I’ve been recently promoted and am working on the skills needed to lead a team. What skills or characteristics do I need to work on for my future success?
The MBA responds…
Thanks for the question, aspiring leader! Over the years, I’ve had the opportunity to work alongside and network with some superb leaders from all types of organizations – startups to Fortune 100 companies and for-profit, non-profit, and public sector organizations. In and across these organizations, the most revered leaders all shared certain critical characteristics I would classify into the following categories: Contextual Abilities and fundamental General Leadership personality traits.
Given the global nature of business and how small the world is getting, people at all levels of an organization must be able to adapt, adjust, and accommodate to these rapidly changing and diverse environments – this contextual ability is most important to organization leaders. The diversity not only stems from pure demographics but also from values, interests, and ideologies (to name a few). Therefore, leader’s must possess and exhibit the following capabilities as well as adjust how they approach each capability depending on the context.
- Inspire with vision – As humans, we constantly need to know where we are going and we are constantly looking for guidance. An inspiring and compelling vision coupled with purpose clarifies, motivates and focuses people in an organization and can hold up against the strength of time. Every powerful leader I’ve encountered not only defined an inspiring vision but also was able to clearly articulate it.
- Lead with values – Without values, we lack direction and are void of any standards or codes of conduct. Without the right values, a leader’s alignment and allegiance to the organization can be easily dislodged by perverse incentives leading to poor decisions. These decisions not only directly impact his/her career but also impact the livelihood of many in the ecosystem.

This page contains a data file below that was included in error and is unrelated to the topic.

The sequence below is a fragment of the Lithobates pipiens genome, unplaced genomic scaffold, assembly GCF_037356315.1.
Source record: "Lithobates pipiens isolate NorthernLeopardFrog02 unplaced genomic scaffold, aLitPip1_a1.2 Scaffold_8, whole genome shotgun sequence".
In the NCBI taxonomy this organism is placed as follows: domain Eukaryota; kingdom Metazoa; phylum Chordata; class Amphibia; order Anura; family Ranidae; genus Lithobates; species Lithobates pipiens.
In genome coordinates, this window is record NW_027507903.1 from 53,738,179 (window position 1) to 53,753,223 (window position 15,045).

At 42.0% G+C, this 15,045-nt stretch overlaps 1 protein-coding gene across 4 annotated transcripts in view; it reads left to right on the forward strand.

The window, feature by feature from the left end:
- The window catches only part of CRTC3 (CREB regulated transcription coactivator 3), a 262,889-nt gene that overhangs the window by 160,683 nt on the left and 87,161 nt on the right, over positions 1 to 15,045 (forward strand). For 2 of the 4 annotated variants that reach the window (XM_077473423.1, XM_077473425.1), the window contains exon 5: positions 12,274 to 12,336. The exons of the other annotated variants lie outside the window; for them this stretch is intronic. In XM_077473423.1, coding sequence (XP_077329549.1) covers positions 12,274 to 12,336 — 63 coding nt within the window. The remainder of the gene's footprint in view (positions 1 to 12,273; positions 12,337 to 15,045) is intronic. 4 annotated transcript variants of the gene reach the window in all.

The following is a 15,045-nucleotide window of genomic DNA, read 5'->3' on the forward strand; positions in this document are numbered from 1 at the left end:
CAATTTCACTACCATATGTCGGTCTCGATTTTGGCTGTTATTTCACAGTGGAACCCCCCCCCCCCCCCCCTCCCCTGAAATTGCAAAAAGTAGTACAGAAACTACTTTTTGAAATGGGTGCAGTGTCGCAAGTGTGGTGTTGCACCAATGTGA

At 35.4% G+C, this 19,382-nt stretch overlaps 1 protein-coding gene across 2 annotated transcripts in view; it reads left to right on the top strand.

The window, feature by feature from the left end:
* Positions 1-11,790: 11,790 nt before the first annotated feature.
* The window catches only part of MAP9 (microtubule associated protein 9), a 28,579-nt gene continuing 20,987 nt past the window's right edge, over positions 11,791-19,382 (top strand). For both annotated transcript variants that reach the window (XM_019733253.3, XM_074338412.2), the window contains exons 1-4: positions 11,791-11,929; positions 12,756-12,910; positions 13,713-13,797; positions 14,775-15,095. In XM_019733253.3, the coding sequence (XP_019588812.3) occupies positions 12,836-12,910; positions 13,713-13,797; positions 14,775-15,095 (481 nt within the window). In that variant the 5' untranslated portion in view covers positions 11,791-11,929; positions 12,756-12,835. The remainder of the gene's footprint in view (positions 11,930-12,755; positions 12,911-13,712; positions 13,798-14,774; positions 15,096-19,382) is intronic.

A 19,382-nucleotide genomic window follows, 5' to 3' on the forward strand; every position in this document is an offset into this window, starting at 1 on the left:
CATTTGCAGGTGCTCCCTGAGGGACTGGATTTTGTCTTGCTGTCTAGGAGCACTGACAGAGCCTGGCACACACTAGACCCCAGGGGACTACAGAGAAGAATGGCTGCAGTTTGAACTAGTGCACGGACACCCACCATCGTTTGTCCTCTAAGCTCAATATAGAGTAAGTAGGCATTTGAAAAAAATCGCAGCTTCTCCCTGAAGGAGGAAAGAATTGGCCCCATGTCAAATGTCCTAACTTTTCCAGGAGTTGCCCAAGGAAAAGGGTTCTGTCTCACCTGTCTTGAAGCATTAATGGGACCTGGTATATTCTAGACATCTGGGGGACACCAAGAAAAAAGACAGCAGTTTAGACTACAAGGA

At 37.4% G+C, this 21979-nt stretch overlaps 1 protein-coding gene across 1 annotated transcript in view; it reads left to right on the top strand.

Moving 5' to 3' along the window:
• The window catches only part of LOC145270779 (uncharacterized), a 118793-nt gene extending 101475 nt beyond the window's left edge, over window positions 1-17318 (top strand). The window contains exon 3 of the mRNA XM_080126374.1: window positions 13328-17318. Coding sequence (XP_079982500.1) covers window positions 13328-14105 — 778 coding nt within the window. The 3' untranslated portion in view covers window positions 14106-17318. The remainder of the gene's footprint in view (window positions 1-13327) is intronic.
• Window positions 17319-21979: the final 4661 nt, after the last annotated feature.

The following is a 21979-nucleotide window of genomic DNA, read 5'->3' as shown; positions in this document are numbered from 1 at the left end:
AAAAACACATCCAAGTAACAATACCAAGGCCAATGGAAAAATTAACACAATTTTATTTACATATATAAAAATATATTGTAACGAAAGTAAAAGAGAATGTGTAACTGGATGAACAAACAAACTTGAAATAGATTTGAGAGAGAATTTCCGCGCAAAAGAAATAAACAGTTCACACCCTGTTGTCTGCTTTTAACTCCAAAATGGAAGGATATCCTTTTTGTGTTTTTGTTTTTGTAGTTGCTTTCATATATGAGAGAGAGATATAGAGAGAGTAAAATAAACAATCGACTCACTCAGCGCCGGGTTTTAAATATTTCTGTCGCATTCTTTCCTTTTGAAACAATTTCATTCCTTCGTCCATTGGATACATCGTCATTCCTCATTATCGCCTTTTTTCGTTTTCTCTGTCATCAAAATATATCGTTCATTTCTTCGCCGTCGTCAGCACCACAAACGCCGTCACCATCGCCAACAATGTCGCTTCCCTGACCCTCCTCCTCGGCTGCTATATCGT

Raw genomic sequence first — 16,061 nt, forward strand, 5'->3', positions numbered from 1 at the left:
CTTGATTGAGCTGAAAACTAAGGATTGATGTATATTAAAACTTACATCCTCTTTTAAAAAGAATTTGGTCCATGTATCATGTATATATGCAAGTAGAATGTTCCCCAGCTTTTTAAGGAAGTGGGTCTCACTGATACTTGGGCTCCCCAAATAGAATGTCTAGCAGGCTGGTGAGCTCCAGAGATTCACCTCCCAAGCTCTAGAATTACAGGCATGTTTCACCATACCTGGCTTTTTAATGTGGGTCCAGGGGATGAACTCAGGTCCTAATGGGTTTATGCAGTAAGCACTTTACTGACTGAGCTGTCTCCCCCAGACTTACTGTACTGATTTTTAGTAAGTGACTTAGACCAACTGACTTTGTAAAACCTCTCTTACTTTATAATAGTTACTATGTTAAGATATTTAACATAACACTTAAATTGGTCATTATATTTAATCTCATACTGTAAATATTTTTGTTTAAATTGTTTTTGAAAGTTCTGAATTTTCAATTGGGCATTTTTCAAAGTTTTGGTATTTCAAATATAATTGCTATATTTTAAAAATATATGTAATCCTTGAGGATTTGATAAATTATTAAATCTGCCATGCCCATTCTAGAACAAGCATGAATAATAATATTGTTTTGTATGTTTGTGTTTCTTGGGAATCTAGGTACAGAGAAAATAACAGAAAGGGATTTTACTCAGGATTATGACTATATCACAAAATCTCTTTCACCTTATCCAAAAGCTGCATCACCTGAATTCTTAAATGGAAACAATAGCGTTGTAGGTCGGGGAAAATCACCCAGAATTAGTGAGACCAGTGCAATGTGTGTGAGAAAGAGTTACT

- Be versatile – During my recent sighting of Arthur Blank (founder of Home Depot), I was reminded of a case study regarding Bob Nardelli’s experience at Home Depot which was the catalyst for this point. To be brief, Bob Nardelli was deemed to be the best candidate for Home Depot because of his tremendous experience at GE. However, he was quickly recognized to be the wrong candidate because he was imposing GE principles (lean operations) and could not adapt to Home Depot’s model (customer service driven). It is imperative that a leader spends ample time learning about the organization, talking to people at all levels of the organization, and most importantly, adapt to the organization’s culture and strategy to be an effective leader.
- Focus on results – Last but definitely not the least, every leader must be results-driven. Mastering the first three abilities increases the probability of delivering results; nonetheless, every leader must be able to define the proper results and appropriately execute to be able to deliver those results.